Last week I spent a few days providing social media training for a company that probably provides social media services for more clients than any other company in the country, if not the world.
Where was I? Well I wasn’t working with a hotshot PR firm, or a branding agency. In fact, you’ve probably never heard of the company. But they currently provide and execute social media strategies for well over a thousand clients. The company currently creates over 2,500 blog posts a week for over 1,200 clients, and adds 30-75 new ones every month. And their renewal rate for those clients is right at 90%.
I was in Atlanta training with the good people at Network Communications, Inc. NCI is the largest national publisher of local printed and online magazines for the real estate market, and my guess is they probably provide social media services for more clients than anyone else in the country, if not the world. They offer social media services to property managers, realtors, architects, interior designers, and contractors, just to name a few of their client areas.
And they’ve gone from 0 to 1,200 social media clients in just a year’s time. All while providing an extremely affordable social media solution for clients. Those clients get a blog (with 2 new posts every week), a Twitter presence, and a Facebook page, for usually $350-395 a month.
Blogging is a big part of what NCI is hanging its hat on as far as driving success via social media for its clients. And that’s why I was in Atlanta last week, to work with 60 or so of the company’s bloggers on how they can better create blog posts that help them reach their client’s objectives.
What struck me in the weeks leading up to the training sessions, and during my time with the team in Atlanta, was that the engagement level on the blogs was often non-existent. Few, if any comments, no retweets, no ‘signs of life’. In fact, I was thinking to myself that many ‘social media people’ would look at these blogs, see little to no engagement, and view them as failures.
But obviously they aren’t failing their clients, who keep jumping on board. So how does NCI create value for its clients via blogging?
“Our goal is to drive leads for clients on the web.” explains Adam Japko, the Senior VP and President of the Home & Design Area for NCI.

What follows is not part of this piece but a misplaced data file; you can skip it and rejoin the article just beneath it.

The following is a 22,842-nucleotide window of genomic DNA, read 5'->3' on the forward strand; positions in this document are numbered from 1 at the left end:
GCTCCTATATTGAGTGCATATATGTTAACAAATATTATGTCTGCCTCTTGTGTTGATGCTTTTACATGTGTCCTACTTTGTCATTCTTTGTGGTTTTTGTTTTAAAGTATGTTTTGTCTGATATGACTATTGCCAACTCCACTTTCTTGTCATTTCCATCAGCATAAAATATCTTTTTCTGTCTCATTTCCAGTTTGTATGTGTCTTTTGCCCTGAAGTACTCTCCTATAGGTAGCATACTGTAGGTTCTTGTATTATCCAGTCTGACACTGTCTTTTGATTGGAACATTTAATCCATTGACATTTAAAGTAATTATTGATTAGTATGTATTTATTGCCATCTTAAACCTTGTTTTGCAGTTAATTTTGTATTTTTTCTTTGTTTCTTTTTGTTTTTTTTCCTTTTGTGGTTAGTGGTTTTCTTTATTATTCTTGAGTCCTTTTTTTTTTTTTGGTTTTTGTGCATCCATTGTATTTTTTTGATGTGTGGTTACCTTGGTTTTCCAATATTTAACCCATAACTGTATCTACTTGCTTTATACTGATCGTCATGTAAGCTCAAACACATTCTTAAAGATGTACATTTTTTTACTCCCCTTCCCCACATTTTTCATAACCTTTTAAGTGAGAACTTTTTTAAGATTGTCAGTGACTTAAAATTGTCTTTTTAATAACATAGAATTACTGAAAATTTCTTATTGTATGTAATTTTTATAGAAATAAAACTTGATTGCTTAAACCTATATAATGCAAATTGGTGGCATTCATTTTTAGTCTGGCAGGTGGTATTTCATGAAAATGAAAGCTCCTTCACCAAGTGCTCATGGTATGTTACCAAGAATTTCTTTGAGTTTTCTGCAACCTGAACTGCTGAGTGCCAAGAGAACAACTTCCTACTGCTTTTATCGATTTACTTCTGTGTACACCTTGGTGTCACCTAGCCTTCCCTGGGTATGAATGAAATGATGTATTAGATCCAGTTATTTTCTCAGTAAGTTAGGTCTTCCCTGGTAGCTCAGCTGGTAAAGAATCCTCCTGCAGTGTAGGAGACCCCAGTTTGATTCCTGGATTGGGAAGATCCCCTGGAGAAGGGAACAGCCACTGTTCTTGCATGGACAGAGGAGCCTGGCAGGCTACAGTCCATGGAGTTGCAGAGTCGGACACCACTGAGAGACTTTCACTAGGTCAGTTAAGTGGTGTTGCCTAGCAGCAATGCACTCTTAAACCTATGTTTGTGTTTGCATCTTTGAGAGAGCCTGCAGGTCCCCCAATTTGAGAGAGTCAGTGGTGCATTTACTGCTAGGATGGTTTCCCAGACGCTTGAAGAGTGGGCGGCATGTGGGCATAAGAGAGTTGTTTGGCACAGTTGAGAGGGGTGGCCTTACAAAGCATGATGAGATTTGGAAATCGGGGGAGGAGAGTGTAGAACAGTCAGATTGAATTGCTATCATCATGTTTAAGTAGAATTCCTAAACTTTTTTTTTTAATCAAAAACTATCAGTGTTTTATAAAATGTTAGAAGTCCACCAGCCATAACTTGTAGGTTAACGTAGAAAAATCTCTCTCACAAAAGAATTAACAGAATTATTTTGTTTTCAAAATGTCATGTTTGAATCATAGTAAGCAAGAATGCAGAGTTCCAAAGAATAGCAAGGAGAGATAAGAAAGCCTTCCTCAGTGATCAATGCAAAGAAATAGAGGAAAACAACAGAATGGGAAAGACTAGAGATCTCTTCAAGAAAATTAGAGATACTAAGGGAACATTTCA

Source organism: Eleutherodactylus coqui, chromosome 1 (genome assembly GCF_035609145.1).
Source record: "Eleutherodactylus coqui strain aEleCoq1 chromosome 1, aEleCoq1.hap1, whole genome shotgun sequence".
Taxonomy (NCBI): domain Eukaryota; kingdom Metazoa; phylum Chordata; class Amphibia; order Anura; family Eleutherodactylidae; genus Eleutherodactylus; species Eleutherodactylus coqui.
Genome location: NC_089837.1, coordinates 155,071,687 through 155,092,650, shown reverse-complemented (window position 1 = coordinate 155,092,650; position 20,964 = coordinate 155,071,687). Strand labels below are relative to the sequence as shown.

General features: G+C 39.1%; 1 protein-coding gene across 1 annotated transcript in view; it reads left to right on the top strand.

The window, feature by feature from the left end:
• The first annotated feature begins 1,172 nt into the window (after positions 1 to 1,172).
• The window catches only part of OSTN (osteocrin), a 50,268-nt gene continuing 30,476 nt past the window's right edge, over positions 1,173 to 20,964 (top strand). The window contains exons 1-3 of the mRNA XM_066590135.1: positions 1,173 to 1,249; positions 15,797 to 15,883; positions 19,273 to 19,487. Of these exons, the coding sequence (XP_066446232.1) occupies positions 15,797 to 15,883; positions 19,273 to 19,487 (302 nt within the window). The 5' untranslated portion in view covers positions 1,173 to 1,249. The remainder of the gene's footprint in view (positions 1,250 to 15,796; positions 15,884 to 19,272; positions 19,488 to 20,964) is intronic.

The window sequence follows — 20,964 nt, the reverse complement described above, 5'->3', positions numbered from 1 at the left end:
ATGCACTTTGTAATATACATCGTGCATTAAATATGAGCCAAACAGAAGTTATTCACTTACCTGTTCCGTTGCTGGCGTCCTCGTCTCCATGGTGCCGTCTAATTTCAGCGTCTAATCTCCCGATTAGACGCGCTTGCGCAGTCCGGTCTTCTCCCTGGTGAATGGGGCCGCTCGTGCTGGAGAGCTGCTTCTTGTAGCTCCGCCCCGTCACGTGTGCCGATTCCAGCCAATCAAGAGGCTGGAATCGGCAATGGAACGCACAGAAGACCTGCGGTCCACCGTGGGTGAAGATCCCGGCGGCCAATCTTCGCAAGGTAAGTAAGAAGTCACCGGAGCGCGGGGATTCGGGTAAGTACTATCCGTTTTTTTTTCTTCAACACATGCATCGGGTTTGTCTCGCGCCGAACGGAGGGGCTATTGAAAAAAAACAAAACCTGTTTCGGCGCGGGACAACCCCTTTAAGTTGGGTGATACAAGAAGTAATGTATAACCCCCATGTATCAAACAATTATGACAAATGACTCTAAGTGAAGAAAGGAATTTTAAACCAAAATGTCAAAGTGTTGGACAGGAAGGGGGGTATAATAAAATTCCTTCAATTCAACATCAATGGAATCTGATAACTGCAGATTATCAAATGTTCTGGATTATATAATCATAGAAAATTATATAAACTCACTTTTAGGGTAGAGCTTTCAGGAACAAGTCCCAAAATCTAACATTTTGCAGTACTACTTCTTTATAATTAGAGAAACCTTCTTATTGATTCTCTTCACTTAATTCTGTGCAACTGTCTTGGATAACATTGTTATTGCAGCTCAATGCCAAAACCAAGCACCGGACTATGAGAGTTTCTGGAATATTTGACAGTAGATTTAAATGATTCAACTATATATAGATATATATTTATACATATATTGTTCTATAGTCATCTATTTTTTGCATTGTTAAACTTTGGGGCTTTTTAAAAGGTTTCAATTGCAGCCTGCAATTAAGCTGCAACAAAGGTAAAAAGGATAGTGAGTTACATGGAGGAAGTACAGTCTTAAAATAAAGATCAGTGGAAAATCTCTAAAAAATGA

Customer leads for clients. This is one of the points I keep stressing to those of you that are trying to get buy-in from your boss for your social media ideas. You have to make the business case for social media. NCI is doing that. They are delivering a tangible return on their client’s investment. As a matter of fact, Adam shared a case study with me from one of their clients that I will be sharing here with you on Thursday. Let’s just say this client saw a pretty huge cost savings from letting NCI guide its social media efforts.
Now everything is not perfect sledding for NCI. What they’ve done in the last year is literally invent a business model. There’s few if any other companies that are providing social media services on such a widescale level. So NCI is having to invent the template here, and that’s created some problems for them over the last year.
One of the company’s biggest challenges was that they grew quicker than they expected. “Our volume of clients came in faster and bigger bunches than anybody would have imagined. We have hired and trained more than 70 people this year as we ramped” explains Japko. I saw that NCI is still dealing with managing the workload for workers, as well as shuffling people around and trying to find the best fit for everyone. There are clearly growing pains at work here, but they ARE growing.
And I don’t see that growth slowing down any time soon, in fact, as they continue to improve their existing business processes, the growth should only accelerate. Thanks again to Adam (who is also a wine buff with a great blog), Rick, Ed, Keith, Melissa, the bloggers, OCMs and all the good people at NCI for having me last week. I hope to make it back again soon, and thanks to my dear friend Charity Hisle, who is also one of NCI’s shining stars, for the picture to this post.
(Disclosure – NCI is a client, but did not pay me to write this post. I wrote it cause I think their business model and how they are breaking new ground in providing a low-cost social media solution to clients is pretty interesting. Plus, I enjoyed meeting all the managers and executives, as well as the bloggers and OCMs such as Amanda, Keenan, Craig, Justin, Natasha, Jo Anne, Deidre, Ashley, Lynda, Kali and the rest of the NCI team.)